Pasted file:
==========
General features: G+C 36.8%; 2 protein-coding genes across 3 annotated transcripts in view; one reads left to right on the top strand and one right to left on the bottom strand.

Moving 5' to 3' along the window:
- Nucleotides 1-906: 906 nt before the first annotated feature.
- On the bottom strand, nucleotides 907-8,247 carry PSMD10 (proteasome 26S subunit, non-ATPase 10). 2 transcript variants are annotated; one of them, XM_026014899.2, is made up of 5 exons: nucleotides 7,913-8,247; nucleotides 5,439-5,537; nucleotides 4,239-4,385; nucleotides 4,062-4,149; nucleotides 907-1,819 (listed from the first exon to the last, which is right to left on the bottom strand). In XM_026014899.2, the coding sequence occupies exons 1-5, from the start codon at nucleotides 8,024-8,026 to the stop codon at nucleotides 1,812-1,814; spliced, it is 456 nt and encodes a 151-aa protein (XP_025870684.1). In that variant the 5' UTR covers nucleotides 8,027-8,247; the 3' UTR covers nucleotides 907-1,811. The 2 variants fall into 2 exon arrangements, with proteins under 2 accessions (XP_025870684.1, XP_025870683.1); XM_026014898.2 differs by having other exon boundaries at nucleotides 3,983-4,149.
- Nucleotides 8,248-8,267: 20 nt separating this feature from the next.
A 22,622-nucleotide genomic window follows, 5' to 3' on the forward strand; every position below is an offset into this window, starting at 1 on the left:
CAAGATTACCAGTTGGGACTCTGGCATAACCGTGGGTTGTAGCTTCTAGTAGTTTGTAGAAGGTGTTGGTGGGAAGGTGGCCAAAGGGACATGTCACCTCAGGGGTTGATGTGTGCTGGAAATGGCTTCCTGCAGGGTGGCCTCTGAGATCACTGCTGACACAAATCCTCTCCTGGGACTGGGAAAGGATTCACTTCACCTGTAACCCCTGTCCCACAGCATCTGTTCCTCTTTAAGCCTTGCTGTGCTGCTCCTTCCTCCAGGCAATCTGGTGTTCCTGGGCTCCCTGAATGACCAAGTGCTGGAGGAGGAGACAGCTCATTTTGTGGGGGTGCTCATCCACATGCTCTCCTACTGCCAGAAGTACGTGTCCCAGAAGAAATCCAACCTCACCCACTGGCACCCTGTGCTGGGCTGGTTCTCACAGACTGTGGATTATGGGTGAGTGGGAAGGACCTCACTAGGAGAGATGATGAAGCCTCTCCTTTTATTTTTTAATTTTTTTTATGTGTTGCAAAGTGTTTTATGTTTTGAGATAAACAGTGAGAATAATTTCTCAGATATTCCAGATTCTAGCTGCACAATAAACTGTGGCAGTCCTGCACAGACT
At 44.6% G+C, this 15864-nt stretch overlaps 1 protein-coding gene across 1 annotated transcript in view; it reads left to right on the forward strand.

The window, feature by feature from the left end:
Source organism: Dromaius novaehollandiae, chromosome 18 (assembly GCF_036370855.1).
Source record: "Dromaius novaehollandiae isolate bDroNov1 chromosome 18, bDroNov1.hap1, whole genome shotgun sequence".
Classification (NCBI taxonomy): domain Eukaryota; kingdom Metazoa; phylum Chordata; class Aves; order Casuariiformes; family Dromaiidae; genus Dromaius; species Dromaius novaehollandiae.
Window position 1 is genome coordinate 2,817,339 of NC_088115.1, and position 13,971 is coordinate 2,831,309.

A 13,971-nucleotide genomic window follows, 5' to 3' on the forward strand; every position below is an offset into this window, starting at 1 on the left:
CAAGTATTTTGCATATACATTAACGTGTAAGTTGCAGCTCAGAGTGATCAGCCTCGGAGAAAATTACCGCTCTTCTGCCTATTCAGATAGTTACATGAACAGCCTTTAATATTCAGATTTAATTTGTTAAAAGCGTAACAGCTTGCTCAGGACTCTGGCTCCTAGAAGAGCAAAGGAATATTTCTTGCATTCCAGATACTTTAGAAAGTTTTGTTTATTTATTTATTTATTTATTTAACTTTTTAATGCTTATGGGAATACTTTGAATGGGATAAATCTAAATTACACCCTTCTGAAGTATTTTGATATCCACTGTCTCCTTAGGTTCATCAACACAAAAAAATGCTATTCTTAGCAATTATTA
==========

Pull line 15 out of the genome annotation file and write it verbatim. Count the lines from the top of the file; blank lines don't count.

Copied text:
CAAGTATTTTGCATATACATTAACGTGTAAGTTGCAGCTCAGAGTGATCAGCCTCGGAGAAAATTACCGCTCTTCTGCCTATTCAGATAGTTACATGAACAGCCTTTAATATTCAGATTTAATTTGTTAAAAGCGTAACAGCTTGCTCAGGACTCTGGCTCCTAGAAGAGCAAAGGAATATTTCTTGCATTCCAGATACTTTAGAAAGTTTTGTTTATTTATTTATTTATTTATTTAACTTTTTAATGCTTATGGGAATACTTTGAATGGGATAAATCTAAATTACACCCTTCTGAAGTATTTTGATATCCACTGTCTCCTTAGGTTCATCAACACAAAAAAATGCTATTCTTAGCAATTATTA